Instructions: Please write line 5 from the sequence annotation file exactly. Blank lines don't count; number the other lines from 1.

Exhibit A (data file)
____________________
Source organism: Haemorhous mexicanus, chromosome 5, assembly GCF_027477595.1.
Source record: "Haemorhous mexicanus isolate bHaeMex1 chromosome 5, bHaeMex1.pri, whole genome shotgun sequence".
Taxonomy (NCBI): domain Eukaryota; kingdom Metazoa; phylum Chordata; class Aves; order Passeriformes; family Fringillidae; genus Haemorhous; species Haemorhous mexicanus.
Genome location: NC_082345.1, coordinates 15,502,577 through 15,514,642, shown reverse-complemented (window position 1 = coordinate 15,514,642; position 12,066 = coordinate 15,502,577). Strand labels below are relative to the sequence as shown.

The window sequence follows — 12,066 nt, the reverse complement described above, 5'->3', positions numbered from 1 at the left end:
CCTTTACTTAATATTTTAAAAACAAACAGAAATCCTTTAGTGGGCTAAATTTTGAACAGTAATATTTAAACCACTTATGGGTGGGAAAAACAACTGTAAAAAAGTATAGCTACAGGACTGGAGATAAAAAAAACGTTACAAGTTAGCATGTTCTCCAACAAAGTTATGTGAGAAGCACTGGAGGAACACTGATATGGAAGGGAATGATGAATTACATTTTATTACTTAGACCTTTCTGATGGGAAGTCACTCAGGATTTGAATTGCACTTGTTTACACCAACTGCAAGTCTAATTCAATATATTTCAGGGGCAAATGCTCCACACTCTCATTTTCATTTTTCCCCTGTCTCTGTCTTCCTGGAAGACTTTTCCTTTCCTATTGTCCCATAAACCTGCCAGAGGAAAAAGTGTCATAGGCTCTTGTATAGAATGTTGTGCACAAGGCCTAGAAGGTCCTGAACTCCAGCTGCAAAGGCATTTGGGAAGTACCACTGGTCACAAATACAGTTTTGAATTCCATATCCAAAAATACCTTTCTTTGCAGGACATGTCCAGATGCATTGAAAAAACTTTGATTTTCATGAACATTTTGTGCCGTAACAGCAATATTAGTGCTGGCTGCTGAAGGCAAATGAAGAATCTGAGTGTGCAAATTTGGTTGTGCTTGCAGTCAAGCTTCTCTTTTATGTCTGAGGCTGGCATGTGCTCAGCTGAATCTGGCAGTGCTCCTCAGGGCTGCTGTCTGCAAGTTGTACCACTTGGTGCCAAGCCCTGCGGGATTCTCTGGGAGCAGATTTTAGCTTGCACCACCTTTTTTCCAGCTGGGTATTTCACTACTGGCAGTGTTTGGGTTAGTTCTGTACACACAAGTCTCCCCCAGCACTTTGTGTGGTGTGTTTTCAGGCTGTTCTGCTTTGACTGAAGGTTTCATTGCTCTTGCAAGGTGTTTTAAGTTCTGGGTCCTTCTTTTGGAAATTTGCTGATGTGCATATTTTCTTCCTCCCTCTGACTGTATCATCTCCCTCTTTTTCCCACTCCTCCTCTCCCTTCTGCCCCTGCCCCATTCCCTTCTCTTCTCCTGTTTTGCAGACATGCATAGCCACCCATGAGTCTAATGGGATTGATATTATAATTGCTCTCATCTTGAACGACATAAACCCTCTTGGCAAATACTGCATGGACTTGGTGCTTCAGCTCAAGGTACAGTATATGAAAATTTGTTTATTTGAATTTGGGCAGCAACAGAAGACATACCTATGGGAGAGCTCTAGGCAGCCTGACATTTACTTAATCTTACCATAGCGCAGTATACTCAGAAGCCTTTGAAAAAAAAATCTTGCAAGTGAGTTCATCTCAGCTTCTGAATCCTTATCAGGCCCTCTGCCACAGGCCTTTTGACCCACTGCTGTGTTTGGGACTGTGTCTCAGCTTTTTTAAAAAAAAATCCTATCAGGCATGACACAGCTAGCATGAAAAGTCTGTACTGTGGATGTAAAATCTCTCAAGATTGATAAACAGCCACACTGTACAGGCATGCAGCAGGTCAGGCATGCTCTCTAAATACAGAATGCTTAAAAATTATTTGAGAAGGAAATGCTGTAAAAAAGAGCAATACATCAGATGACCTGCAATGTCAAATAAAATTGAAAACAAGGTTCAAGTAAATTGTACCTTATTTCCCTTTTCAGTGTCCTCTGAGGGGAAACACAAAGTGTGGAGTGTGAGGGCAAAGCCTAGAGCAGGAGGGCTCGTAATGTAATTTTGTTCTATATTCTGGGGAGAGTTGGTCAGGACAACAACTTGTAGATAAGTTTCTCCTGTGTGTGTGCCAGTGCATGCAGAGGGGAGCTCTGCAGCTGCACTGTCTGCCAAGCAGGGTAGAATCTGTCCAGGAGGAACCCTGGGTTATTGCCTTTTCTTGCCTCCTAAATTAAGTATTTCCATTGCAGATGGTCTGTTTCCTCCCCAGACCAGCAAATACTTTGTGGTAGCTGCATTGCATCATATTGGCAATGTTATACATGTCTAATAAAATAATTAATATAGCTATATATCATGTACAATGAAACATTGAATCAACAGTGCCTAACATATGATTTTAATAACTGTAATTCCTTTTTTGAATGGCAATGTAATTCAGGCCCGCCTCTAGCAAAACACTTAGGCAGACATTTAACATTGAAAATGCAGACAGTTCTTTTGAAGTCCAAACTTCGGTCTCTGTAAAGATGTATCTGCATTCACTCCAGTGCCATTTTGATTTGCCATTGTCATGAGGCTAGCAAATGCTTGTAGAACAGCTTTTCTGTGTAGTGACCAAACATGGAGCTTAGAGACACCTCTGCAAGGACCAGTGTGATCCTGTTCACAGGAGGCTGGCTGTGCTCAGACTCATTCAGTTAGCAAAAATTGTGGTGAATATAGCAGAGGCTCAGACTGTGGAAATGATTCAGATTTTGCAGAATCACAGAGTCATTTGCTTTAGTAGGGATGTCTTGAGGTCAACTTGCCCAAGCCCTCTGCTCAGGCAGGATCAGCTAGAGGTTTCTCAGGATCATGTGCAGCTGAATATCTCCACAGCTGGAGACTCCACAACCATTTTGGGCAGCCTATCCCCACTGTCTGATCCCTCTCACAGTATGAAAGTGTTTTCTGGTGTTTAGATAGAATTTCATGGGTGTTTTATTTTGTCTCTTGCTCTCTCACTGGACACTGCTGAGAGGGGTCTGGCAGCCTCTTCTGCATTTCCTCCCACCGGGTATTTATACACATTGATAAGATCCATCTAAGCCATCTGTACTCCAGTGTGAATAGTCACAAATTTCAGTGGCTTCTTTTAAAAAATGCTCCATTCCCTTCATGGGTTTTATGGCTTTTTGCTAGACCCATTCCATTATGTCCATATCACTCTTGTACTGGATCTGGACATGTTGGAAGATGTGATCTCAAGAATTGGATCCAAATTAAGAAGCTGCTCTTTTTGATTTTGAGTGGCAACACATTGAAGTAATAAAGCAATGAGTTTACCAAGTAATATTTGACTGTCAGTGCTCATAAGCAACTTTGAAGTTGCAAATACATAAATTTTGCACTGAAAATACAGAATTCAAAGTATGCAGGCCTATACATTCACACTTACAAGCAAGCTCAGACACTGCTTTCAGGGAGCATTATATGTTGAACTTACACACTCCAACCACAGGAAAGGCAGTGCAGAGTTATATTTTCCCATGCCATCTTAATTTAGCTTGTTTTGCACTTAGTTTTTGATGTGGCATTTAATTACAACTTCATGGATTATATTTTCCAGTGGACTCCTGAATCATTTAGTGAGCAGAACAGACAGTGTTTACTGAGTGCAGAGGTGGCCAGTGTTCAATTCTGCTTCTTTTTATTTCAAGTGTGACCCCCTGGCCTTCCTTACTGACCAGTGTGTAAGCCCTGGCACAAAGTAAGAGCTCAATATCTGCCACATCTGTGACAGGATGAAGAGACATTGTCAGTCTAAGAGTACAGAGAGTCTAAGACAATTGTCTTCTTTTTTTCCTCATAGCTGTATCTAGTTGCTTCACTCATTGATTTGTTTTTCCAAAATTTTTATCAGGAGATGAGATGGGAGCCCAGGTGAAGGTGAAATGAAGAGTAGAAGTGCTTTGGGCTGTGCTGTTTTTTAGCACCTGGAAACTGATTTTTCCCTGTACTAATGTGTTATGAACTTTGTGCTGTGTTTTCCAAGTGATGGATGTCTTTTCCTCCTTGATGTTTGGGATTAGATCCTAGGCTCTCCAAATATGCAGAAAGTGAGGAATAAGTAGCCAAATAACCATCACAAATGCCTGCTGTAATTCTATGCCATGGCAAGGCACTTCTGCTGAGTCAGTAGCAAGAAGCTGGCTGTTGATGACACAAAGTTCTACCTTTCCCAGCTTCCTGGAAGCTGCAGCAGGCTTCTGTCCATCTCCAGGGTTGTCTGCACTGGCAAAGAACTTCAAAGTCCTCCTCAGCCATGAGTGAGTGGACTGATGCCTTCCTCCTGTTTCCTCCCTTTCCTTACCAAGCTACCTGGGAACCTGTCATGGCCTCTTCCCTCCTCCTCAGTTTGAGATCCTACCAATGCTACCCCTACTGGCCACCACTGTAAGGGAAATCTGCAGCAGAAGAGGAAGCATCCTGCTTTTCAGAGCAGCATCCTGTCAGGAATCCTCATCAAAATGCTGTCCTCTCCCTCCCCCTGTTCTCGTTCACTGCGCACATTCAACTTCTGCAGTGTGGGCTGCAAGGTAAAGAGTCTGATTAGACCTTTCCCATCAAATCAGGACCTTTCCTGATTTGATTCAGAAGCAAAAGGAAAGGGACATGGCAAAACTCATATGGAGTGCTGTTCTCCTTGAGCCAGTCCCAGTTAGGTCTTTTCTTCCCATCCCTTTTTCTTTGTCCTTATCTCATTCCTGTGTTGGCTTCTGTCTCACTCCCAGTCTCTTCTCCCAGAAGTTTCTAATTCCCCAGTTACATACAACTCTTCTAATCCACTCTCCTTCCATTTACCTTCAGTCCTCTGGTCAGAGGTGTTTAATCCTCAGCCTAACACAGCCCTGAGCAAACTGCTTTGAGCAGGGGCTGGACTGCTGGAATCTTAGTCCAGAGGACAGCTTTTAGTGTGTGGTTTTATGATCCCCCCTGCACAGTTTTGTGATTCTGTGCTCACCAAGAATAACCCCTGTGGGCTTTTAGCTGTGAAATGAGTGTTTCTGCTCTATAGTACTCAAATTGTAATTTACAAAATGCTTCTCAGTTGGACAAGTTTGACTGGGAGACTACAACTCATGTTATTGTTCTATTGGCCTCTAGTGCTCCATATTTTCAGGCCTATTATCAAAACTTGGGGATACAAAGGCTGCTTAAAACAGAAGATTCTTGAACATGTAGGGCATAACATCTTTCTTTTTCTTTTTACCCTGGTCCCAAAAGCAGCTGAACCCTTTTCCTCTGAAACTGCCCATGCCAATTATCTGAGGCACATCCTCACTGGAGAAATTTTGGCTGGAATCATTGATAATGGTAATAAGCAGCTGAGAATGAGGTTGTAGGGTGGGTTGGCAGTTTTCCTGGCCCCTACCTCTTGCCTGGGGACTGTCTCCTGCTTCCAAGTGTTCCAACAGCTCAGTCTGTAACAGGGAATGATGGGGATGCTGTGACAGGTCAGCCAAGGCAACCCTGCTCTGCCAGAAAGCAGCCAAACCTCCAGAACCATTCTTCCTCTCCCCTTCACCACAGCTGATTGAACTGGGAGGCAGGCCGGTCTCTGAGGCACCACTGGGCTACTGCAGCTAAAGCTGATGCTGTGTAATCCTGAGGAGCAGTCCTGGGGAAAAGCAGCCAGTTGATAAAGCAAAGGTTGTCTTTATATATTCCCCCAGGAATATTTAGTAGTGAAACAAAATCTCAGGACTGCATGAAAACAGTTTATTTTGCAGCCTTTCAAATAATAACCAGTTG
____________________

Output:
The window sequence follows — 12,066 nt, the reverse complement described above, 5'->3', positions numbered from 1 at the left end: